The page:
An income-driven repayment plan sets a borrower’s monthly payment at an amount that’s meant to be affordable based on income and family size. Monthly payments under an income-driven repayment plan are a percentage of someone’s discretionary income, or money that an individual has after paying for necessities and taxes.

Since SAVE launched, borrowers have made monthly payments on their federal student loans that amounted to 10% of their discretionary income. The administration’s plan from the start was to reduce the amount people paid on their undergraduate loans from 10% to 5% of their discretionary income beginning in July 2024. That change will take effect.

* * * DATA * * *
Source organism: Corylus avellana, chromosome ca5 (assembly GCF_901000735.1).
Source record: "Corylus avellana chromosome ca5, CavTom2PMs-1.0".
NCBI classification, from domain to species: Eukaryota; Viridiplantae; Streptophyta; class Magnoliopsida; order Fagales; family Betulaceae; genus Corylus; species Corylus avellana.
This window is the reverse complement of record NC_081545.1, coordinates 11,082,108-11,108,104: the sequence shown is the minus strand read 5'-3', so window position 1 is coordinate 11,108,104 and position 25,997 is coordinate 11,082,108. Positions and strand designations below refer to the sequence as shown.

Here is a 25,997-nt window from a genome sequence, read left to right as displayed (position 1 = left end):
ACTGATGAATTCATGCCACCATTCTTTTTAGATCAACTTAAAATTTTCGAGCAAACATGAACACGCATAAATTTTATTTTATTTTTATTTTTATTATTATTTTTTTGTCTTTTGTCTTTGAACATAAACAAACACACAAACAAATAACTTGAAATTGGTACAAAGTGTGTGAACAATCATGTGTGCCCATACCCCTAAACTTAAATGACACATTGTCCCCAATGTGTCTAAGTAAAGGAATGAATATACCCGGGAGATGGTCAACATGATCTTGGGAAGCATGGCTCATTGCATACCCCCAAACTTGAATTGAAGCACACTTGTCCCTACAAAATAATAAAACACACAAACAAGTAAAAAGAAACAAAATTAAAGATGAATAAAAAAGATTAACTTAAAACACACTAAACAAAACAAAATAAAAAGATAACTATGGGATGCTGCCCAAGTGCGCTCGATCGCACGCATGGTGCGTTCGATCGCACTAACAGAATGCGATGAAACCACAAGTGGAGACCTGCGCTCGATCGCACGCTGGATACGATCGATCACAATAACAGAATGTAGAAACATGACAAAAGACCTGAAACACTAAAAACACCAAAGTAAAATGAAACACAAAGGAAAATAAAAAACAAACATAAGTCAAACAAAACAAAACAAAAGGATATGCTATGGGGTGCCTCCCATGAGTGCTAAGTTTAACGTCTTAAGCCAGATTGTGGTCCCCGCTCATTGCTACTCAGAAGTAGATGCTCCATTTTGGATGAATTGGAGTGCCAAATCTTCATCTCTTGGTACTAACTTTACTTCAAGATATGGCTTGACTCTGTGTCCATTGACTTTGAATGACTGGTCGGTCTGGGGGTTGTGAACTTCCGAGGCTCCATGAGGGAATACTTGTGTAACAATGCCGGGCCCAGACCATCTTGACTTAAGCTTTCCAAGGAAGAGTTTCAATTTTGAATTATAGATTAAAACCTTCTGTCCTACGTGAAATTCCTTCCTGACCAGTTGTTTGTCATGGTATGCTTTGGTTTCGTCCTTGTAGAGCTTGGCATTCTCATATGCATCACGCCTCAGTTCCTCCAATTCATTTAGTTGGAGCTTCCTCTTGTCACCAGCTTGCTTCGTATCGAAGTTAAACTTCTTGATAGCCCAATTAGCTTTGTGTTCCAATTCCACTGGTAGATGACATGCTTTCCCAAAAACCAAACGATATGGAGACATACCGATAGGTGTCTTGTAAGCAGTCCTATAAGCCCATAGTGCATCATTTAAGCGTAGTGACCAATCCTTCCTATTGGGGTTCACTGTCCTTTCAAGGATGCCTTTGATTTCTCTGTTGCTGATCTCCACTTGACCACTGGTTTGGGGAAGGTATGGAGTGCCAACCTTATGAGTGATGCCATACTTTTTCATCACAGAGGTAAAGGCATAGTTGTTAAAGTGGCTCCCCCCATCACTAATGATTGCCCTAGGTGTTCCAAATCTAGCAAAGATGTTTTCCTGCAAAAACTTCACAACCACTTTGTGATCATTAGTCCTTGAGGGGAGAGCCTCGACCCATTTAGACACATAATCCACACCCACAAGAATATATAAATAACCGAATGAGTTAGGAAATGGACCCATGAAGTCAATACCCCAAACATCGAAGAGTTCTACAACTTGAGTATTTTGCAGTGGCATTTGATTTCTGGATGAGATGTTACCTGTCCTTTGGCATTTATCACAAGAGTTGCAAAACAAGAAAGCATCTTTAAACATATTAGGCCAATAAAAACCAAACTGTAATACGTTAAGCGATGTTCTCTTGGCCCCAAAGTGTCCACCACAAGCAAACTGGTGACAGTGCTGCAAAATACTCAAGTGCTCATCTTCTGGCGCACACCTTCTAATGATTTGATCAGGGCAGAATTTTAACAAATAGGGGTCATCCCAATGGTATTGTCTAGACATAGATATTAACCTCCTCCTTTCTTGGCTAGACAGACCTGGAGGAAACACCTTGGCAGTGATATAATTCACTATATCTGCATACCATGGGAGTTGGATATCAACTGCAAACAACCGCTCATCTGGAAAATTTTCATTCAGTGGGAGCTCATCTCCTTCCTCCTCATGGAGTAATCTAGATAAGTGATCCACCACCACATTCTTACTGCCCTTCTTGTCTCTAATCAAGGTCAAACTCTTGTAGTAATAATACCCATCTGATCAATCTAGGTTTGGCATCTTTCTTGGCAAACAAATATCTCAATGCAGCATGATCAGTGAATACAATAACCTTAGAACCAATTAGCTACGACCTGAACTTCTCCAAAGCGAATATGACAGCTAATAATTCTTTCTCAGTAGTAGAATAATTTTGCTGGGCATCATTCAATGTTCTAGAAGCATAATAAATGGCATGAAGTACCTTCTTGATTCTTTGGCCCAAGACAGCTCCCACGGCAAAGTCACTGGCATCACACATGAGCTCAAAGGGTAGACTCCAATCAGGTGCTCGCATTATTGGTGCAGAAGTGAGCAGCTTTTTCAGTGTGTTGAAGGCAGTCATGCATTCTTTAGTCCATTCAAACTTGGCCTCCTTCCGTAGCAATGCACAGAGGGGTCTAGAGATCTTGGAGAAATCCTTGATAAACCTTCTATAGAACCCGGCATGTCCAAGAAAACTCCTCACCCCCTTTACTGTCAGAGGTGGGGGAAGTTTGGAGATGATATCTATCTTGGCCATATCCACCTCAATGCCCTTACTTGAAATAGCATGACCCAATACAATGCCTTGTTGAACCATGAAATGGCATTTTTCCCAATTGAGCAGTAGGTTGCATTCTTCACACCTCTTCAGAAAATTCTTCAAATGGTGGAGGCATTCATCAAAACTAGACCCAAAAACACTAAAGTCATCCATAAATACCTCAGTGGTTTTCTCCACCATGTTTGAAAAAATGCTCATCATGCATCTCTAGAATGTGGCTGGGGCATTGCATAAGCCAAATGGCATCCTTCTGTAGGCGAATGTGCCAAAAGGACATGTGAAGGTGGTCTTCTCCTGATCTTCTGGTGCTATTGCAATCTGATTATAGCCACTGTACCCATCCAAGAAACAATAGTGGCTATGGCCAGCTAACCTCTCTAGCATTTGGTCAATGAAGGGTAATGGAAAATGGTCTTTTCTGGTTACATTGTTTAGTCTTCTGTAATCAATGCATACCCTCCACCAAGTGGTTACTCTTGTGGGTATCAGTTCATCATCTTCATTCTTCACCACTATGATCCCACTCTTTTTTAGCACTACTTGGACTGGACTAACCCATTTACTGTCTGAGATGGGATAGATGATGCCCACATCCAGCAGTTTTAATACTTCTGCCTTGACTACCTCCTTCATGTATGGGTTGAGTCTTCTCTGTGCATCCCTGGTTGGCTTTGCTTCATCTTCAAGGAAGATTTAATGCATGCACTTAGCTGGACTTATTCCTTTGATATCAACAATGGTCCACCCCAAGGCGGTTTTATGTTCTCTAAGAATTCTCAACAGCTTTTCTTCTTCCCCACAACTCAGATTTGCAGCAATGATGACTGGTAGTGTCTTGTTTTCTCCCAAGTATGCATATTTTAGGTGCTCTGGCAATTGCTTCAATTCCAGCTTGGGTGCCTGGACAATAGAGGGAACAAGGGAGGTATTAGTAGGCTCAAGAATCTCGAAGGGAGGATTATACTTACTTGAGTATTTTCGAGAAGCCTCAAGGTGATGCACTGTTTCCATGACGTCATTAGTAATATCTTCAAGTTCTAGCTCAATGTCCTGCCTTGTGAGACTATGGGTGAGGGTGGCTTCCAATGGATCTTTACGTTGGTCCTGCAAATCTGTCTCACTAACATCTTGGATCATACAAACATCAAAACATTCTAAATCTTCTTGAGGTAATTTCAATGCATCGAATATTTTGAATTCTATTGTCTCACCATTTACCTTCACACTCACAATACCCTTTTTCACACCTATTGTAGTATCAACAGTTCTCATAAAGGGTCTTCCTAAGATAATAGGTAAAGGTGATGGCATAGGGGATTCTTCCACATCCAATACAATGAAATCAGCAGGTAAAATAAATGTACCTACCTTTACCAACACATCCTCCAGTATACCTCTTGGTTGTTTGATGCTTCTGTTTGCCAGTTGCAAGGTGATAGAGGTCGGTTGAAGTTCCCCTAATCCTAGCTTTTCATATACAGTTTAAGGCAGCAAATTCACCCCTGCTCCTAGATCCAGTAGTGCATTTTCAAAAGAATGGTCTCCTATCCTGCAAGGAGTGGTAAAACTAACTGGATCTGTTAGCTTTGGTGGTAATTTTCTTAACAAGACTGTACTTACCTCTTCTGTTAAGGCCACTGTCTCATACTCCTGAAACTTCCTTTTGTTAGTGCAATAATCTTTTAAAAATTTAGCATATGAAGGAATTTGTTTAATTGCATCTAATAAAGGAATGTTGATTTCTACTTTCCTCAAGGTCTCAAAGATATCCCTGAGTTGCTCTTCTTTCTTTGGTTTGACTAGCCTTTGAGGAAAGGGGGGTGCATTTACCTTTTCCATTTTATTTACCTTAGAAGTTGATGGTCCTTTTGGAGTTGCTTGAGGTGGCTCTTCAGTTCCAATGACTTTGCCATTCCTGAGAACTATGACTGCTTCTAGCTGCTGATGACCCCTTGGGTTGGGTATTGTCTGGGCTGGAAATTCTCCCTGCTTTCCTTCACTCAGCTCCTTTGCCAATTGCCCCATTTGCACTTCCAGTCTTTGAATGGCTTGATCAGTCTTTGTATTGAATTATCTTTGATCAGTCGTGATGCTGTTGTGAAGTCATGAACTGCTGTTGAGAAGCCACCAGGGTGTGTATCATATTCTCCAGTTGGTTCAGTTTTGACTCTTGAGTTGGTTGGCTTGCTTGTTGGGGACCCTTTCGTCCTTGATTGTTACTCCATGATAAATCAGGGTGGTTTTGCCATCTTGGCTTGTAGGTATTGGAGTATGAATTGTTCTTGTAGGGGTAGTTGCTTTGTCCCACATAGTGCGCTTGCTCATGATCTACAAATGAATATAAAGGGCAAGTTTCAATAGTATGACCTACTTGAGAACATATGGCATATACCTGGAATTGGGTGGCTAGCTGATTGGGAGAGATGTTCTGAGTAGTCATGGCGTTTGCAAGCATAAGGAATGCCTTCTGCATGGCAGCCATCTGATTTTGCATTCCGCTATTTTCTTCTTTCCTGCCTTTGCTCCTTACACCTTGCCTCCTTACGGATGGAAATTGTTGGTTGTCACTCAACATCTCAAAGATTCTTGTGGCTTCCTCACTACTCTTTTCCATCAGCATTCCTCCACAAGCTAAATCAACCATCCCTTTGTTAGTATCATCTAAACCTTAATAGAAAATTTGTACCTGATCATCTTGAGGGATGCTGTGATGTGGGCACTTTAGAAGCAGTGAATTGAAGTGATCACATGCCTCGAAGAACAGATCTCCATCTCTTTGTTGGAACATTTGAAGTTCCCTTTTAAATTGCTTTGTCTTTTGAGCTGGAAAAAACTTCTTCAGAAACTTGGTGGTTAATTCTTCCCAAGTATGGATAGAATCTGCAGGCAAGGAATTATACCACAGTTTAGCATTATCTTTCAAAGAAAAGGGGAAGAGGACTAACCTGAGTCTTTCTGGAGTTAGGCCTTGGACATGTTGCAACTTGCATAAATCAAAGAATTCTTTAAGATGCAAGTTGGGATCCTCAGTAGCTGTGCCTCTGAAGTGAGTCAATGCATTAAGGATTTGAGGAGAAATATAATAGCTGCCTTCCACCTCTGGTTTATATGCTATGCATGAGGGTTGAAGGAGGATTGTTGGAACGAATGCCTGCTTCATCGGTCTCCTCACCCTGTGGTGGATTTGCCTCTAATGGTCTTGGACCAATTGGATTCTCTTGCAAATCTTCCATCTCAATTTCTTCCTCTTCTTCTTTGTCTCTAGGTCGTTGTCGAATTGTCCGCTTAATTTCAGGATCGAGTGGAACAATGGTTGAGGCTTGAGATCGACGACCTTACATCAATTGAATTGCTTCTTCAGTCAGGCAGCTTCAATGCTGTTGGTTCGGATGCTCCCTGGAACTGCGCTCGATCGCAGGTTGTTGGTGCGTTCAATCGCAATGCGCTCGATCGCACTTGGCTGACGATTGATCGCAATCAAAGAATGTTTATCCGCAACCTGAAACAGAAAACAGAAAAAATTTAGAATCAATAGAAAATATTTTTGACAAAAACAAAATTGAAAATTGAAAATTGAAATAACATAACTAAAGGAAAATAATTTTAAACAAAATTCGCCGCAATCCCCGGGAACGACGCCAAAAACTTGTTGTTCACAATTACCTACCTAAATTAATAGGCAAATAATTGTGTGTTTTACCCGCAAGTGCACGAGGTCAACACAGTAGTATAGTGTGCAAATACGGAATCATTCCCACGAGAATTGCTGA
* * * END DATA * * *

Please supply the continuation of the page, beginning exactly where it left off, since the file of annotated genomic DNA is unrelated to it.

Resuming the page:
Graduate-school-only borrowers will continue to pay 10% and borrowers with both undergraduate and graduate loans pay a weighted average between 5% and 10%.

In addition, SAVE decreased borrowers’ monthly payments compared to other income-driven repayment plans by redesignating discretionary income to be the difference between a borrower’s adjusted gross income and 225% of the poverty level. Other plans use 150% of the poverty line.

The federal poverty line in 2023, when SAVE started, was $14,580 a year for a single person. The 2024 federal poverty threshold for a one-person household is $15,060.

Ultimately, this lowered the monthly payment for millions of federal borrowers and eliminated them entirely for low-income borrowers. Individuals earning less than about $32,800 a year have no monthly payments under the SAVE plan.